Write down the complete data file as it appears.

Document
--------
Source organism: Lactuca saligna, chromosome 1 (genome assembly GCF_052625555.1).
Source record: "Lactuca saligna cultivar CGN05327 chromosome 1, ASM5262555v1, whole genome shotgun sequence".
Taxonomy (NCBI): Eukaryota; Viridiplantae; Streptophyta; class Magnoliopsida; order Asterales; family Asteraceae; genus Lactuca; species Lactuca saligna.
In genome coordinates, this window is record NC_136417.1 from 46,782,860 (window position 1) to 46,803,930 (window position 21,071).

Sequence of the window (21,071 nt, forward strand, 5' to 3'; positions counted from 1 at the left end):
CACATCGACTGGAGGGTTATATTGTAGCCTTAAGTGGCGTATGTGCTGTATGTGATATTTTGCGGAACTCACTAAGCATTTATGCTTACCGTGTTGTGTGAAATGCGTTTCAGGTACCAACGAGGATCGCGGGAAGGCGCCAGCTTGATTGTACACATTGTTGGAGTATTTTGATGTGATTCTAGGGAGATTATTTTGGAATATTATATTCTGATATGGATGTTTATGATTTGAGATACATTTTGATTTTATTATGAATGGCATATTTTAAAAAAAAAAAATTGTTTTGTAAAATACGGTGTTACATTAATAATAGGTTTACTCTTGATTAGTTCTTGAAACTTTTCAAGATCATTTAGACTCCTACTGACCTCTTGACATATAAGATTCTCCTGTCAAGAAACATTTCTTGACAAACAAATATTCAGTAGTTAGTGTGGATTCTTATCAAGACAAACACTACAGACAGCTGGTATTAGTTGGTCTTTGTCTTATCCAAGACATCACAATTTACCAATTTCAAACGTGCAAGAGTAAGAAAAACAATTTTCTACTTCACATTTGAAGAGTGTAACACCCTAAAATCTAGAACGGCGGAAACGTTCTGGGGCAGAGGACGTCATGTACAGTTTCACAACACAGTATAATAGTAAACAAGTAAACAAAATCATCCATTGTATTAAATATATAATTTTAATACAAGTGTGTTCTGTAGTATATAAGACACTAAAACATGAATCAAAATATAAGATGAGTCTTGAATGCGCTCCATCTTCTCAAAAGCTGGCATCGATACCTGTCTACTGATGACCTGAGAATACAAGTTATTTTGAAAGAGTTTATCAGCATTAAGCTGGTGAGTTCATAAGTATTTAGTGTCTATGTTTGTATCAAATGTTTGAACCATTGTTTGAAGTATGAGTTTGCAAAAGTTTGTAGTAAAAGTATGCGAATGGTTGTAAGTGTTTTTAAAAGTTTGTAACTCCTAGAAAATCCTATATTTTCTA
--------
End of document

Source organism: Lactuca saligna, chromosome 1 (genome assembly GCF_052625555.1).
Source record: "Lactuca saligna cultivar CGN05327 chromosome 1, ASM5262555v1, whole genome shotgun sequence".
Taxonomy (NCBI): Eukaryota; Viridiplantae; Streptophyta; class Magnoliopsida; order Asterales; family Asteraceae; genus Lactuca; species Lactuca saligna.
In genome coordinates, this window is record NC_136417.1 from 46,782,860 (window position 1) to 46,803,930 (window position 21,071).

Sequence of the window (21,071 nt, forward strand, 5' to 3'; positions counted from 1 at the left end):
CACATCGACTGGAGGGTTATATTGTAGCCTTAAGTGGCGTATGTGCTGTATGTGATATTTTGCGGAACTCACTAAGCATTTATGCTTACCGTGTTGTGTGAAATGCGTTTCAGGTACCAACGAGGATCGCGGGAAGGCGCCAGCTTGATTGTACACATTGTTGGAGTATTTTGATGTGATTCTAGGGAGATTATTTTGGAATATTATATTCTGATATGGATGTTTATGATTTGAGATACATTTTGATTTTATTATGAATGGCATATTTTAAAAAAAAAAAATTGTTTTGTAAAATACGGTGTTACATTAATAATAGGTTTACTCTTGATTAGTTCTTGAAACTTTTCAAGATCATTTAGACTCCTACTGACCTCTTGACATATAAGATTCTCCTGTCAAGAAACATTTCTTGACAAACAAATATTCAGTAGTTAGTGTGGATTCTTATCAAGACAAACACTACAGACAGCTGGTATTAGTTGGTCTTTGTCTTATCCAAGACATCACAATTTACCAATTTCAAACGTGCAAGAGTAAGAAAAACAATTTTCTACTTCACATTTGAAGAGTGTAACACCCTAAAATCTAGAACGGCGGAAACGTTCTGGGGCAGAGGACGTCATGTACAGTTTCACAACACAGTATAATAGTAAACAAGTAAACAAAATCATCCATTGTATTAAATATATAATTTTAATACAAGTGTGTTCTGTAGTATATAAGACACTAAAACATGAATCAAAATATAAGATGAGTCTTGAATGCGCTCCATCTTCTCAAAAGCTGGCATCGATACCTGTCTACTGATGACCTGAGAATACAAGTTATTTTGAAAGAGTTTATCAGCATTAAGCTGGTGAGTTCATAAGTATTTAGTGTCTATGTTTGTATCAAATGTTTGAACCATTGTTTGAAGTATGAGTTTGCAAAAGTTTGTAGTAAAAGTATGCGAATGGTTGTAAGTGTTTTTAAAAGTTTGTAACTCCTAGAAAATCCTATATTTTCTA